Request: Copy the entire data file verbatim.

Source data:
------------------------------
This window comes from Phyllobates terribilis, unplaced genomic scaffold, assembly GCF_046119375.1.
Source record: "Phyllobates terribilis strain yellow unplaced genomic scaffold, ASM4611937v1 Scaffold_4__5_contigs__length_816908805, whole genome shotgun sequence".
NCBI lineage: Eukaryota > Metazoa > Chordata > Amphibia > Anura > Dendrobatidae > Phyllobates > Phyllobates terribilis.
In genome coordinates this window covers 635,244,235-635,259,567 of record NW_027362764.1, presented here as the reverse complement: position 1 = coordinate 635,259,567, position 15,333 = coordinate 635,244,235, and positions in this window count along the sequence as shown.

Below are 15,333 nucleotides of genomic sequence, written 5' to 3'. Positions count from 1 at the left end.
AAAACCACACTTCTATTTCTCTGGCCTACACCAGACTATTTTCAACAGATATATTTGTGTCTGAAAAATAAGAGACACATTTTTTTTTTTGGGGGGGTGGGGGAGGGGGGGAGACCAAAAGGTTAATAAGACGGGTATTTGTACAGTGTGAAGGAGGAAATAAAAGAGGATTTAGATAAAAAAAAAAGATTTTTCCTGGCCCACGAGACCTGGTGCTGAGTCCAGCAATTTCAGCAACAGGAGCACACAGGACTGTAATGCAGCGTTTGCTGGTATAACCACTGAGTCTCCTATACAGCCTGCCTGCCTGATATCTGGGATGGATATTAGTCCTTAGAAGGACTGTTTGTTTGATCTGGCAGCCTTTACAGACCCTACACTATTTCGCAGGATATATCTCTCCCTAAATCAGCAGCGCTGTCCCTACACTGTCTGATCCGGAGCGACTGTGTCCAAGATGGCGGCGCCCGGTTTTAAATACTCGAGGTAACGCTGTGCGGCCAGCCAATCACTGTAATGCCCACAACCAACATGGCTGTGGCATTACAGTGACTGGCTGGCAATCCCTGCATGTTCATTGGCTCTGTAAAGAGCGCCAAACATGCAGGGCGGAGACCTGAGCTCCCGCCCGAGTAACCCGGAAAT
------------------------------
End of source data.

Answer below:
This window comes from Phyllobates terribilis, unplaced genomic scaffold, assembly GCF_046119375.1.
Source record: "Phyllobates terribilis strain yellow unplaced genomic scaffold, ASM4611937v1 Scaffold_4__5_contigs__length_816908805, whole genome shotgun sequence".
NCBI lineage: Eukaryota > Metazoa > Chordata > Amphibia > Anura > Dendrobatidae > Phyllobates > Phyllobates terribilis.
In genome coordinates this window covers 635,244,235-635,259,567 of record NW_027362764.1, presented here as the reverse complement: position 1 = coordinate 635,259,567, position 15,333 = coordinate 635,244,235, and positions in this window count along the sequence as shown.

Below are 15,333 nucleotides of genomic sequence, written 5' to 3'. Positions count from 1 at the left end.
AAAACCACACTTCTATTTCTCTGGCCTACACCAGACTATTTTCAACAGATATATTTGTGTCTGAAAAATAAGAGACACATTTTTTTTTTTGGGGGGGTGGGGGAGGGGGGGAGACCAAAAGGTTAATAAGACGGGTATTTGTACAGTGTGAAGGAGGAAATAAAAGAGGATTTAGATAAAAAAAAAAGATTTTTCCTGGCCCACGAGACCTGGTGCTGAGTCCAGCAATTTCAGCAACAGGAGCACACAGGACTGTAATGCAGCGTTTGCTGGTATAACCACTGAGTCTCCTATACAGCCTGCCTGCCTGATATCTGGGATGGATATTAGTCCTTAGAAGGACTGTTTGTTTGATCTGGCAGCCTTTACAGACCCTACACTATTTCGCAGGATATATCTCTCCCTAAATCAGCAGCGCTGTCCCTACACTGTCTGATCCGGAGCGACTGTGTCCAAGATGGCGGCGCCCGGTTTTAAATACTCGAGGTAACGCTGTGCGGCCAGCCAATCACTGTAATGCCCACAACCAACATGGCTGTGGCATTACAGTGACTGGCTGGCAATCCCTGCATGTTCATTGGCTCTGTAAAGAGCGCCAAACATGCAGGGCGGAGACCTGAGCTCCCGCCCGAGTAACCCGGAAAT